Blackhawk’s New Faces
Blackhawk is excited to welcome two new teachers to our Special Education program. Both will be working in Blackhawk Intermediate School in the fall.
Zachary Wallace will be working in the PRIDE Program with 3rd and 4th grade Life Skills. Mr. Wallace joins Blackhawk from the Watson Institute where he has worked for the last two and a half years. He earned his bachelor’s degree in Special and Elementary Education in 2018 from Geneva College where he spent several student teaching assignments in the BIS building. He earned his master’s degree in Special Education with an Autism emphasis from Slippery Rock University in June of 2021.
Mr. Wallace’s favorite part of teaching is building individual relationships with students. He says, “I enjoy learning each student’s interests and incorporating them into my lessons. Mainly, I like making learning fun for all my students in the classroom.
In his free time, Mr. Wallace loves playing, watching, and coaching basketball, and is a huge fan of music and photography. He also enjoys traveling in Europe where he spends his summers teaching English in Germany. People would be surprised to know that he has met Kobe Bryant and Kevin Hart.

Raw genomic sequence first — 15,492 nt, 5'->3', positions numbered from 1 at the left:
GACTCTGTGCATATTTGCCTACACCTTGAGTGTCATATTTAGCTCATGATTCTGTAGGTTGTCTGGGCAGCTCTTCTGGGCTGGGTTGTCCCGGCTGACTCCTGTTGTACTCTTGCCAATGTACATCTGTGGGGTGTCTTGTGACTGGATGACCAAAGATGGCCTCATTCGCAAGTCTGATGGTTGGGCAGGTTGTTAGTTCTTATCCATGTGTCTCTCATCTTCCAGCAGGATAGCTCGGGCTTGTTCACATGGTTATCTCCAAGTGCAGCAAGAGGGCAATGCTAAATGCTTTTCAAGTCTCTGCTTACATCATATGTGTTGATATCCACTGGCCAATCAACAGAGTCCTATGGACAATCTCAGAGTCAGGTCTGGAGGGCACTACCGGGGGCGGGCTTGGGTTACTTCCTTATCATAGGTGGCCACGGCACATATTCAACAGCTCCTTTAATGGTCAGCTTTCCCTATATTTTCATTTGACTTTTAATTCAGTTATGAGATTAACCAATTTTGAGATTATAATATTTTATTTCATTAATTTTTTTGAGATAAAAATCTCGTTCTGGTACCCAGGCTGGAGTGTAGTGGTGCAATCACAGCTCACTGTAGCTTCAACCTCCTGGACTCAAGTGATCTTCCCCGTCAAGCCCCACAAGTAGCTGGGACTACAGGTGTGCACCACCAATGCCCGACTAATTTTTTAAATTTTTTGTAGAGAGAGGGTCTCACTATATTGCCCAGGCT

In joining the Blackhawk team, Mr. Wallace says, “I hope I can make learning fun for each and every one of my students. I want all my students to make progress on their academic goals in a warm and nurturing classroom environment.”
Curtis Covert will be joining Blackhawk to teach third grade Learning Support. Mr. Covert is a familiar face as he has spent the last year teaching K-2 Learning Support at BIS as a long-term substitute. Mr. Covert earned his bachelor’s degree from Geneva College with a major in Special and Elementary Education. After graduating from Geneva, he moved to Alaska and earned master’s credits from the University of Alaska. In Napakiak, Alaska, he taught preschool through first grade. In addition, he taught K-9th grade Learning Support at a charter school in Youngstown, OH.
Mr. Covert’s favorite part of teaching is seeing the spark of learning something new glowing over a child’s face. He says, “I particularly enjoy watching students grow in their reading confi dence throughout the school year.”
His hobbies include playing in a softball league, following Pittsburgh sports, coin collecting, deer hunting, and automotive work. People would be surprised to know that he was the eighth generation to grow up in the same farmhouse on a plot of land that was originally a Revolutionary War land grant.
Mr. Covert says, “At the end of the year, I want to look at myself in the mirror and know that I did the best that I could to help each student be the best version of him/herself.”